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2016 Aye Biol Fert Soil 52,697.pdf (477.59 kB)

The impact of long-term liming on soil organic carbon and aggregate stability in low-input acid soils

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journal contribution
posted on 06.01.2021, 01:06 by NS Aye, Peter Sale, Caixian Tang
© 2016, Springer-Verlag Berlin Heidelberg. This study used two field trials with 5 and 34 years of liming histories, respectively, and aimed to elucidate the long-term effect of liming on soil organic C (SOC) in acid soils. It was hypothesized that long-term liming would increase SOC concentration, macro-aggregate stability and SOC concentration within aggregates. Surface soils (0–10 cm) were sampled and separated into four aggregate-size classes: large macro-aggregates (>2 mm), small macro-aggregates (0.25–2 mm), micro-aggregates (0.053–0.25 mm) and silt and clay fraction (<0.053 mm) by wet sieving, and the SOC concentration of each aggregate-size was quantified. Liming decreased SOC in the bulk soil and in aggregates as well as macro-aggregate stability in the low-input and cultivated 34-year-old trial. In contrast, liming did not significantly change the concentration of SOC in the bulk soil or in aggregates but improved macro-aggregate stability in the 5-year-old trial under undisturbed unimproved pastures. Furthermore, the single application of lime to the surface soil increased pH in both topsoil (0–10 cm) and subsurface soil (10–20 cm) and increased K2SO4-extractable C, microbial biomass C (Cmic) and basal respiration (CO2) in both soil layers of both lime trials. Liming increased the percentage of SOC present as microbial biomass C (Cmic/Corg) and decreased the respiration rate per unit biomass (qCO2). The study concludes that despite long-term liming decreased total SOC in the low-input systems, it increased labile C pools and the percentage of SOC present as microbial biomass C.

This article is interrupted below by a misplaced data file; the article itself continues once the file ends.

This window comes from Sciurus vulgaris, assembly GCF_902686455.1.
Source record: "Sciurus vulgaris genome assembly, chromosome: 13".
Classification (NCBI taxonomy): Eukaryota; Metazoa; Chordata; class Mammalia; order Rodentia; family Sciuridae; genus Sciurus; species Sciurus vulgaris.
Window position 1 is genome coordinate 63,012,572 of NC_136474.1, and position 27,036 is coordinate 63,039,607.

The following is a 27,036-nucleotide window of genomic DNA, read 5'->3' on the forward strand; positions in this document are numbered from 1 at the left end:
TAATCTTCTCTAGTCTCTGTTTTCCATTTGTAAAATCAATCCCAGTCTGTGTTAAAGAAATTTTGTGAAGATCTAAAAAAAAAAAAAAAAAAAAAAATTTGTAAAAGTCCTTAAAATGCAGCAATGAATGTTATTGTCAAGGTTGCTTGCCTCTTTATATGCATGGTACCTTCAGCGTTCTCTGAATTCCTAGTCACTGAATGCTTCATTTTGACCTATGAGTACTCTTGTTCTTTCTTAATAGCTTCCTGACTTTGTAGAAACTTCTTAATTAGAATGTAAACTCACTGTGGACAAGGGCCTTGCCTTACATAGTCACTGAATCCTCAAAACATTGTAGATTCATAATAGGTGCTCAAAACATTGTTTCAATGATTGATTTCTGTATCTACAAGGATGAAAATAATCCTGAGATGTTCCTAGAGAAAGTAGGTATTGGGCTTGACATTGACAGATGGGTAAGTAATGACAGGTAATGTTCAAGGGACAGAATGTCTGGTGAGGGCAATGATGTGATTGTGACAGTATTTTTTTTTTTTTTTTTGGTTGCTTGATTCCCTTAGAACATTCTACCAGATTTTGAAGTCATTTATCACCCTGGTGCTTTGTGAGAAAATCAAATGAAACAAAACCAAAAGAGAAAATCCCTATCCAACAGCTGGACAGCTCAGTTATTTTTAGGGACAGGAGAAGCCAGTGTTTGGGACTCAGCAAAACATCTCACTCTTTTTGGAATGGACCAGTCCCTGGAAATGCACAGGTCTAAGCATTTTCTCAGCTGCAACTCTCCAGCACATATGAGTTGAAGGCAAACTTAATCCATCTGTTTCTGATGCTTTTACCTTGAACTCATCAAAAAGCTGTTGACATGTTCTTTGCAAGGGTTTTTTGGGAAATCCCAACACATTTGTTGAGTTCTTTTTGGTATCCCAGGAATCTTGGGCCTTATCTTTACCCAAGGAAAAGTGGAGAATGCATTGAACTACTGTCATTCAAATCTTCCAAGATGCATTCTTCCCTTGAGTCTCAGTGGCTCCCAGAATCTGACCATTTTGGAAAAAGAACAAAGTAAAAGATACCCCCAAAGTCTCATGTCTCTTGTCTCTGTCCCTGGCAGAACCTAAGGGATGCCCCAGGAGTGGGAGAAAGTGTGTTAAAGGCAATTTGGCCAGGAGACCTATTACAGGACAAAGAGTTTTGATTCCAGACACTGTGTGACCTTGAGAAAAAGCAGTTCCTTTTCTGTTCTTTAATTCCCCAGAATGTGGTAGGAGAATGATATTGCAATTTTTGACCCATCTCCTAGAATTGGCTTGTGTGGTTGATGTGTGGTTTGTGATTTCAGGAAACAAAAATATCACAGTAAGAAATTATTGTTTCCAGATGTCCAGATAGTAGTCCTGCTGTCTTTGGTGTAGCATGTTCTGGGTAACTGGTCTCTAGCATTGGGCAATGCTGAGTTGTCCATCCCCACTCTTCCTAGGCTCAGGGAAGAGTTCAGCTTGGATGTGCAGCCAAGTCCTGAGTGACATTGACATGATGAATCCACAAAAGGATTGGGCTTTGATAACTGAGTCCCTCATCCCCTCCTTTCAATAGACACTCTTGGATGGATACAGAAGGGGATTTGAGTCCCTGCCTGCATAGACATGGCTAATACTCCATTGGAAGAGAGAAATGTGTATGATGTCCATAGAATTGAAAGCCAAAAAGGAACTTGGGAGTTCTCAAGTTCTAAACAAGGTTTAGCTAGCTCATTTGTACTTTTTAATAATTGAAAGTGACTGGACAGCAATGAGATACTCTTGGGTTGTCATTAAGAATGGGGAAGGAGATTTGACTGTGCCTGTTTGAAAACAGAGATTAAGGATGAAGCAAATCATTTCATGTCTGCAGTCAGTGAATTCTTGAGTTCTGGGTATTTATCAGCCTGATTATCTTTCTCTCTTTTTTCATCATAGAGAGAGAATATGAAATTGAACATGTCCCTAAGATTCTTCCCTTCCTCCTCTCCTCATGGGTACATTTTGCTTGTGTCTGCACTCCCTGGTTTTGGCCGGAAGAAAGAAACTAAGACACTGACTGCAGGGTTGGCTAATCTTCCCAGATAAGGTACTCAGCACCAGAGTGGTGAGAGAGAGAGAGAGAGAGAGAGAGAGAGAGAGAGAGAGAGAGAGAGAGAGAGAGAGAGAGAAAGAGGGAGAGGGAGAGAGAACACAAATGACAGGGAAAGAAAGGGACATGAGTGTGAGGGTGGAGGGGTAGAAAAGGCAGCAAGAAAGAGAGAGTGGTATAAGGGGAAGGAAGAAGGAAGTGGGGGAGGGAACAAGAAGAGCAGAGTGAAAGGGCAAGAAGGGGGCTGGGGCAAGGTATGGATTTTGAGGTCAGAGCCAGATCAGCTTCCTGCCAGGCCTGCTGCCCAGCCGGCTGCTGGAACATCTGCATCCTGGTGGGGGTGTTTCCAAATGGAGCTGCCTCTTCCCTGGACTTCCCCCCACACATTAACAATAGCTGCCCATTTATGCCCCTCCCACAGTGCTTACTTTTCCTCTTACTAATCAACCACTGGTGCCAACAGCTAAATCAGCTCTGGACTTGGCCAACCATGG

Funding

We thank Dr. XJ Wang for her assistance on soil sampling, laboratory analysis and statistical analysis, Dr. Nick Uren for establishment of the old lime trial, Dr. Gary Clark for his advice on aggregate fractionation and Drs. Clayton Butterly and Jian Jin for their valuable comments on the manuscript. The research was supported under Australian Research Council's Discovery Projects funding scheme (project DP120104100).

History

Publication Date

01/01/2016

Journal

Biology and Fertility of Soils

Volume

52

Issue

5

Pagination

13p. (p. 697-709)

Publisher

Springer Verlag (Germany)

ISSN

0178-2762

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